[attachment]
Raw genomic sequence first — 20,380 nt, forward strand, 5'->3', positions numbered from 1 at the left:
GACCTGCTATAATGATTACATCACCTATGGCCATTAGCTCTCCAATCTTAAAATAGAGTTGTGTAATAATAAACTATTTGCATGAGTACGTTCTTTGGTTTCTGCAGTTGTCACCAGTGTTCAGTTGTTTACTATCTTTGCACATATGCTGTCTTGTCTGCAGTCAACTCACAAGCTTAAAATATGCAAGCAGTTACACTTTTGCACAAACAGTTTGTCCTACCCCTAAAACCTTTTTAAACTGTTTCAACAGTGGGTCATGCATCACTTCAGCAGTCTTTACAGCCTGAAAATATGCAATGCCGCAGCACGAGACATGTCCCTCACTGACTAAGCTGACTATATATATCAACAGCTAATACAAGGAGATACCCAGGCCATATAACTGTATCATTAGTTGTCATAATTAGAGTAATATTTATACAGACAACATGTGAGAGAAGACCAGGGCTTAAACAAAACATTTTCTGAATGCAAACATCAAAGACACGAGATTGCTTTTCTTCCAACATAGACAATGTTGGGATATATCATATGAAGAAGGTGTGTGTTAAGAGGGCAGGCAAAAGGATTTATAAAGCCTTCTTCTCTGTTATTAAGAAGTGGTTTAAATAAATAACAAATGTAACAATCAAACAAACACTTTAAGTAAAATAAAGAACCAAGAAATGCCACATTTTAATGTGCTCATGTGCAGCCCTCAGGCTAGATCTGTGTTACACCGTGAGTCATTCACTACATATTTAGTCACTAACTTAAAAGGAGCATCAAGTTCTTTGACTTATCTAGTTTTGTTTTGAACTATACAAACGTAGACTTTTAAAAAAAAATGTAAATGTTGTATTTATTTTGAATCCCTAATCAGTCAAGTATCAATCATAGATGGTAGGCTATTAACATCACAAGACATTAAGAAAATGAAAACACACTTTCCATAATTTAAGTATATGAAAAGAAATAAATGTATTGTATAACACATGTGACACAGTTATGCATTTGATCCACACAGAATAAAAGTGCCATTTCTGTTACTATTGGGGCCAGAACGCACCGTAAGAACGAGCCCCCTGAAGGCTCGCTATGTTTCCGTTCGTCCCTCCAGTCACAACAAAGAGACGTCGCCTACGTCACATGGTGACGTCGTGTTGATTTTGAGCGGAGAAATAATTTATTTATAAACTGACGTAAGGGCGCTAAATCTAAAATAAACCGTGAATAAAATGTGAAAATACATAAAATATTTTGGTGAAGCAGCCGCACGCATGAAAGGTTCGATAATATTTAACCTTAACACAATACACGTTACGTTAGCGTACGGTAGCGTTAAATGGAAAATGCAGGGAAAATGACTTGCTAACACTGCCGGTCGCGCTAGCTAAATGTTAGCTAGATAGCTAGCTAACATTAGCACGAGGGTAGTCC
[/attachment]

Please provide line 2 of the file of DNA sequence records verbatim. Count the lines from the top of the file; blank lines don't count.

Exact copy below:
GACCTGCTATAATGATTACATCACCTATGGCCATTAGCTCTCCAATCTTAAAATAGAGTTGTGTAATAATAAACTATTTGCATGAGTACGTTCTTTGGTTTCTGCAGTTGTCACCAGTGTTCAGTTGTTTACTATCTTTGCACATATGCTGTCTTGTCTGCAGTCAACTCACAAGCTTAAAATATGCAAGCAGTTACACTTTTGCACAAACAGTTTGTCCTACCCCTAAAACCTTTTTAAACTGTTTCAACAGTGGGTCATGCATCACTTCAGCAGTCTTTACAGCCTGAAAATATGCAATGCCGCAGCACGAGACATGTCCCTCACTGACTAAGCTGACTATATATATCAACAGCTAATACAAGGAGATACCCAGGCCATATAACTGTATCATTAGTTGTCATAATTAGAGTAATATTTATACAGACAACATGTGAGAGAAGACCAGGGCTTAAACAAAACATTTTCTGAATGCAAACATCAAAGACACGAGATTGCTTTTCTTCCAACATAGACAATGTTGGGATATATCATATGAAGAAGGTGTGTGTTAAGAGGGCAGGCAAAAGGATTTATAAAGCCTTCTTCTCTGTTATTAAGAAGTGGTTTAAATAAATAACAAATGTAACAATCAAACAAACACTTTAAGTAAAATAAAGAACCAAGAAATGCCACATTTTAATGTGCTCATGTGCAGCCCTCAGGCTAGATCTGTGTTACACCGTGAGTCATTCACTACATATTTAGTCACTAACTTAAAAGGAGCATCAAGTTCTTTGACTTATCTAGTTTTGTTTTGAACTATACAAACGTAGACTTTTAAAAAAAAATGTAAATGTTGTATTTATTTTGAATCCCTAATCAGTCAAGTATCAATCATAGATGGTAGGCTATTAACATCACAAGACATTAAGAAAATGAAAACACACTTTCCATAATTTAAGTATATGAAAAGAAATAAATGTATTGTATAACACATGTGACACAGTTATGCATTTGATCCACACAGAATAAAAGTGCCATTTCTGTTACTATTGGGGCCAGAACGCACCGTAAGAACGAGCCCCCTGAAGGCTCGCTATGTTTCCGTTCGTCCCTCCAGTCACAACAAAGAGACGTCGCCTACGTCACATGGTGACGTCGTGTTGATTTTGAGCGGAGAAATAATTTATTTATAAACTGACGTAAGGGCGCTAAATCTAAAATAAACCGTGAATAAAATGTGAAAATACATAAAATATTTTGGTGAAGCAGCCGCACGCATGAAAGGTTCGATAATATTTAACCTTAACACAATACACGTTACGTTAGCGTACGGTAGCGTTAAATGGAAAATGCAGGGAAAATGACTTGCTAACACTGCCGGTCGCGCTAGCTAAATGTTAGCTAGATAGCTAGCTAACATTAGCACGAGGGTAGTCC